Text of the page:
He peered into the bedroom. "Well, I got clean clothes," he quipped. They were still stacked on the bed.
He opened the door to the most important room: the den.
"The electronics are OK," he shouted to his wife. Family photos and financial records were on the hard drive of the relatively new computer.
Terri Fischbein grabbed one framed photo from a table. It was of her oldest granddaughter, the one who was most upset about the distance between the grandparents in New Orleans and the rest of the family in Atlanta. "This is my favorite one," she said, staring at it.
While she looked through the house, her husband plunged into the water out back, climbing over the tree that had crashed into the back steps and heading toward the playhouse.
No matter how he tried, he couldn't get the keys to work. He slogged around to the side window, ripped off the particle board and peered in, then grabbed the soggy board and smashed it into the window. Opening the window and reaching through, he was able to get into the playhouse.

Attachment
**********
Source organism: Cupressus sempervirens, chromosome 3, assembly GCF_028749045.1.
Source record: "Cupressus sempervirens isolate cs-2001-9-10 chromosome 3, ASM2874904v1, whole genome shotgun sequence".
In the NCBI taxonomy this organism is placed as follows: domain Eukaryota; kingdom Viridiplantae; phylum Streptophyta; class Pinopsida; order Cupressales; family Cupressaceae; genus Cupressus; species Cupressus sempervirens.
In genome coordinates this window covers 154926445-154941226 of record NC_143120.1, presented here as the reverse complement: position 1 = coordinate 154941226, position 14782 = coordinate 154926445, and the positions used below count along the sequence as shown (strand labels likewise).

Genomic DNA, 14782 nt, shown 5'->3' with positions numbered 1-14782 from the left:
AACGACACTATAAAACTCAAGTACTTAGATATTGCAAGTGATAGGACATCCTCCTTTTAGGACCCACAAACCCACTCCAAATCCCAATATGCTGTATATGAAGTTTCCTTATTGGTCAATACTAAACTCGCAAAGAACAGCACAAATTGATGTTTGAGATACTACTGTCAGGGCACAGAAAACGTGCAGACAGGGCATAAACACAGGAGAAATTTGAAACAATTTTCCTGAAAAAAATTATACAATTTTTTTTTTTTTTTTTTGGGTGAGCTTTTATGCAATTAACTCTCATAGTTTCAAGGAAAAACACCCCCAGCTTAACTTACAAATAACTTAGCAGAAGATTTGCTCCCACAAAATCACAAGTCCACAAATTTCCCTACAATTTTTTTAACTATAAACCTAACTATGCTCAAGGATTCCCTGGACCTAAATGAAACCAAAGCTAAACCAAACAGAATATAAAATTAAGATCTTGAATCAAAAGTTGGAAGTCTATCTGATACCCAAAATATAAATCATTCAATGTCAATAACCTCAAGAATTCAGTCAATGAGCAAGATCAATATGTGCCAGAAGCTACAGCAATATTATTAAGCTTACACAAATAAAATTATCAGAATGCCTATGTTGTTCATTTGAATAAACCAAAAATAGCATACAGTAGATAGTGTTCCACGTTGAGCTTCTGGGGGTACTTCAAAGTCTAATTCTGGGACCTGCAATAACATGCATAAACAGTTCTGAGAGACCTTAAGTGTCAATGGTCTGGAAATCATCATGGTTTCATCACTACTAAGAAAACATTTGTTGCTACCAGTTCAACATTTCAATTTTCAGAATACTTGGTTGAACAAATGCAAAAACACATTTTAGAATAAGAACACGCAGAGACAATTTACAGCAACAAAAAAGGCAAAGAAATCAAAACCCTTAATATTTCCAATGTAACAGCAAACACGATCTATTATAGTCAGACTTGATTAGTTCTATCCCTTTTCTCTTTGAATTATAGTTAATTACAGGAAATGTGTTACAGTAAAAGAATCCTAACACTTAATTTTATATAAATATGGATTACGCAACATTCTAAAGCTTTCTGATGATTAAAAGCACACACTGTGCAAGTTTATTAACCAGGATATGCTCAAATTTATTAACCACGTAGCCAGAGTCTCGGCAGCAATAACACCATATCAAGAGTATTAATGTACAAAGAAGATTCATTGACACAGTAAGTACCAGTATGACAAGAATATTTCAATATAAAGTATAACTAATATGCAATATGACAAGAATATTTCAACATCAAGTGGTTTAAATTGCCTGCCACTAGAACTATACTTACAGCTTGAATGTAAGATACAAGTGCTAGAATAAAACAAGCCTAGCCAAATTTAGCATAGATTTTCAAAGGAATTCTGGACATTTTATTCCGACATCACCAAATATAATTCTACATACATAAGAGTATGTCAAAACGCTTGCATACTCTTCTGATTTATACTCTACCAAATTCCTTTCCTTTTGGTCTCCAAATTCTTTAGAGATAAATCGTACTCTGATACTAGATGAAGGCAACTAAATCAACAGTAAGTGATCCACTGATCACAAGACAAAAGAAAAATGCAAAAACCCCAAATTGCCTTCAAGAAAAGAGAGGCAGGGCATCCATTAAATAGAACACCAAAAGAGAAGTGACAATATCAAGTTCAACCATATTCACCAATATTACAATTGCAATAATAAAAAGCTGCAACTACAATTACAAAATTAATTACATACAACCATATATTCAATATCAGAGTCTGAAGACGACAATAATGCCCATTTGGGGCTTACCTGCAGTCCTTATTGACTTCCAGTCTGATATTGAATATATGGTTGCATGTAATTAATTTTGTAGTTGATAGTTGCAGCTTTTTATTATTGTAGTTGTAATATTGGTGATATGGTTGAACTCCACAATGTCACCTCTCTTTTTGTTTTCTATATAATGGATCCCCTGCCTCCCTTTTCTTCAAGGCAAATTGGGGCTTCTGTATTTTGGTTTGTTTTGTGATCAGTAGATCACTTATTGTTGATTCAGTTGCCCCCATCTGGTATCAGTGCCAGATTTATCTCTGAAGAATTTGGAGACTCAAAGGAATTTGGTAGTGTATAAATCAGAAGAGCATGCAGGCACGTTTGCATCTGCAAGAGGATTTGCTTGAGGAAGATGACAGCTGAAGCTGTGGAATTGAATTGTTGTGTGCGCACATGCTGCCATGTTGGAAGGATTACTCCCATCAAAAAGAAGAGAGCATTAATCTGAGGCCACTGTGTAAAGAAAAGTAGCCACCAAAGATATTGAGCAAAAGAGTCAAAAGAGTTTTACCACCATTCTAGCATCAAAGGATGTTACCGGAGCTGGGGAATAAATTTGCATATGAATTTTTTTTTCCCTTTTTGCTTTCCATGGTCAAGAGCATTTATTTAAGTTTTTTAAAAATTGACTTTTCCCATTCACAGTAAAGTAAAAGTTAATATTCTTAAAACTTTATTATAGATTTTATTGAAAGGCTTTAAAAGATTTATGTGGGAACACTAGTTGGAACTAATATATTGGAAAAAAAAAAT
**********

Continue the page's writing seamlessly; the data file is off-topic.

It was ruined.
A television on the counter might be OK. But the grandkid's PlayStation had been in the water. Chairs floated around the room. A brand-new washer and dryer apparently were destroyed.
The Fischbeins reconnected in the living room. Terri Fischbein had one plastic bag and the photo; she'd also grabbed her husband's drill set. He took the computer tower and two extension cords.
They eased back into the water. Wayne Fischbein held his wife's hands, steadying her.
As soon as they made their way back to the railroad tracks, he sighed.
"I'm weak," he said. "I'm going to sit down."
He's not worried about money; he has insurance, and he's already applied for disaster relief money from the federal government. But his house can't be salvaged, given how long it's been in the water, he said.
"Oh, well," he sighed. "Sixty years old, man. Sixty years old."
(c) 2005, Knight Ridder/Tribune Information Services.
PHOTOS (from KRT Photo Service, 202-383-6099): WEA-KATRINA-RETURN